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Bruce Calvert correspondence

 Collection — Folder: S0998
Identifier: S0998

Scope and Contents

This collection includes typed, signed letters from Bruce Calvert in Pigeon-Roost-in-the-Woods, New Jersey ranging from 1929/09/24 to 1930/09/25 regarding the Indiana State Library's holdings of "The Open Road."


  • 1929/09/24-1930/09/25


Conditions Governing Access

This collection is open for research.

Conditions Governing Use

Legal title, copyright, and literary rights reside with Rare Books and Manuscripts, Indiana State Library, Indianapolis, IN. All requests to publish or quote from manuscripts must be submitted to Rare Books and Manuscripts.

Biographical Note

Bruce Calvert was born to William Hanson and Caroline (Ramey) Calvert at Clearspring, Jackson County, Indiana on June 7, 1866. He and his sister Ella had 2 siblings who died in infancy. When he was 19, the family moved to East Connersville, Fayette County, Indiana. Calvert attended Indiana State Normal School (now Indiana State University) in Terre Haute, Indiana in 1886, his parents hoping he would become a clergyman. He developed an agnostic philosophy, related to New Thought, and became a publisher's agent, then manager, first in Chicago, then Philadelphia. Calvert worked with monthly journals, often writing and editing articles. He became a lecturer with the Consolidated Lyceum Bureau, espousing simple living, good thinking and avoiding doctors, preachers and mind-dulling systems of education. He met and admired Elbert Hubbard and was of like mind with Walt Whitman and others.

Calvert bought land for a retreat to nature near Griffith, Indiana and moved his residence from Chicago, Illinois. In 1908, he established The Open Road: The Official Organ of the Society of the Universal Brotherhood of Man (not an actual organization). He published it monthly from September 1908 to January 1914 from his home, called "Pigeon-Roost-in-the-Woods," often using sayings by poet Max Ehrmann and writings from major figures like Eugene Debs and other figures prominent in anarchist, radical, rational, reform, or unorthodox thinking. His philosophy was "right thinking and right living" and lost considerable weight through this regimen. Calvert espoused nudity as a healthy lifestyle. The Indianapolis Star termed him, in 1912, "Indiana's prize crank."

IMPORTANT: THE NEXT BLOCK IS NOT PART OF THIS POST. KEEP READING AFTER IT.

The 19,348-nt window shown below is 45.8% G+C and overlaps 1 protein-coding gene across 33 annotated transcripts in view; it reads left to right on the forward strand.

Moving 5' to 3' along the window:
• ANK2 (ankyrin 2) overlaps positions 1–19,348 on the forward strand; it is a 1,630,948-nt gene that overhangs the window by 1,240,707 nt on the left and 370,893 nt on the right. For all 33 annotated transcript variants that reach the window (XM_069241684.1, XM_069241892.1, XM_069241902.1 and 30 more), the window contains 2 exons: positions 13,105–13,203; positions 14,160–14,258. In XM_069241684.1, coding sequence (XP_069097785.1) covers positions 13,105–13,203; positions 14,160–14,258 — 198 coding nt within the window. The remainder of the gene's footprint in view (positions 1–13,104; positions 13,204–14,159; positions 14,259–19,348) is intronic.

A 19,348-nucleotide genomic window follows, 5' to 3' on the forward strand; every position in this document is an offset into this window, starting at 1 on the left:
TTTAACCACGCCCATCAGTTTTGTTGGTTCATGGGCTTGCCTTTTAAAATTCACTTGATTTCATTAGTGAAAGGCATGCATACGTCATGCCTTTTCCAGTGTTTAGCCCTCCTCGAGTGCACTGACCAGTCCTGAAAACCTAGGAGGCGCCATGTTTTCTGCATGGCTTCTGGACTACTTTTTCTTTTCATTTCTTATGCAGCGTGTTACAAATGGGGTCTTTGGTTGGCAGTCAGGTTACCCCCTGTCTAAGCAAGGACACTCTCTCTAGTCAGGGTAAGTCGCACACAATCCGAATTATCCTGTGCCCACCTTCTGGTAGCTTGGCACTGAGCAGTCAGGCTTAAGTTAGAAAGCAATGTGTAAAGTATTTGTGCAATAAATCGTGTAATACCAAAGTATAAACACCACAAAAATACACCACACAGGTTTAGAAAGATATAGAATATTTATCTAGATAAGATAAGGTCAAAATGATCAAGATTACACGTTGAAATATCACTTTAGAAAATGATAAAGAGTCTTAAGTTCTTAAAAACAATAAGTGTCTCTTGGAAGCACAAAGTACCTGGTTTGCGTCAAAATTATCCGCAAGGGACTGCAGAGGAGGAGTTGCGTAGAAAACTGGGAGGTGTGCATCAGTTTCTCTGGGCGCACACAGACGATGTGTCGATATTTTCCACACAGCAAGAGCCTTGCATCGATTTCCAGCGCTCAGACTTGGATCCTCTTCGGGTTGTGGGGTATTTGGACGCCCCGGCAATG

Around June 1912, he married Anna Gulbrandsen, a Norwegian-born soloist, and he became her manager. Calvert left Indiana in 1914 for Long Eddy, New York in the Catskills. He published five more issues of The Open Road through September 1915, then wrote a column, "The Open Road'" for the socialist newspaper, The New York Call. Calvert revived the magazine, The Open Call, after moving to Mountain View, New Jersey in 1926 from their 1920 home of Pequannock, New Jersey. (which he named Pigeon-Roost-in-the-Woods, New Jersey.) "'The Open Road' was a metaphor for a broad highway, room enough for everyone who wanted freedom, and for the fluidity of life, which must never become static...for motion is life, rest is death." Calvert authored five books as well as numerous articles and columns.

Calbert died May 31, 1940, on the anniversary of Walt Whitman's birth, and Anna Gulbrandsen Calvert placed his ashes near a portrait of Eugene Debs in their home.

Sources: "Bruce Calvert." 1920 United States Federal Census. Accessed August 24, 2015.

"Calvert, Bruce." (1981) In Indiana Authors and Their Books: 1967-1980, pp. 1967-1980. Crawfordsville, IN: Wabash College, 1981.

Taylor, Robert M., Jr. "Panaceas from Duneland." Traces of Indiana and Midwestern History (Winter 1989): 22-39.


0.01 Cubic Feet (1 folder)

Language of Materials



This collection is arranged chronologically.

Custodial History

This collection was received by Rare Books and Manuscripts as a records transfer from the Indiana Division.


No further additions are expected.

Processing Information

Collection processing completed 2005/04 by Jennifer Duplaga. EAD finding aid created 2015/08/24 by Edythe Huffman. EAD finding aid revised 2021/10/07 by Brittany Kropf.
Bruce Calvert correspondence
Description rules
Describing Archives: A Content Standard
Language of description
Script of description

Repository Details

Part of the Rare Books and Manuscripts Repository

140 North Senate Avenue
Indianapolis, Indiana 46204 U.S.A.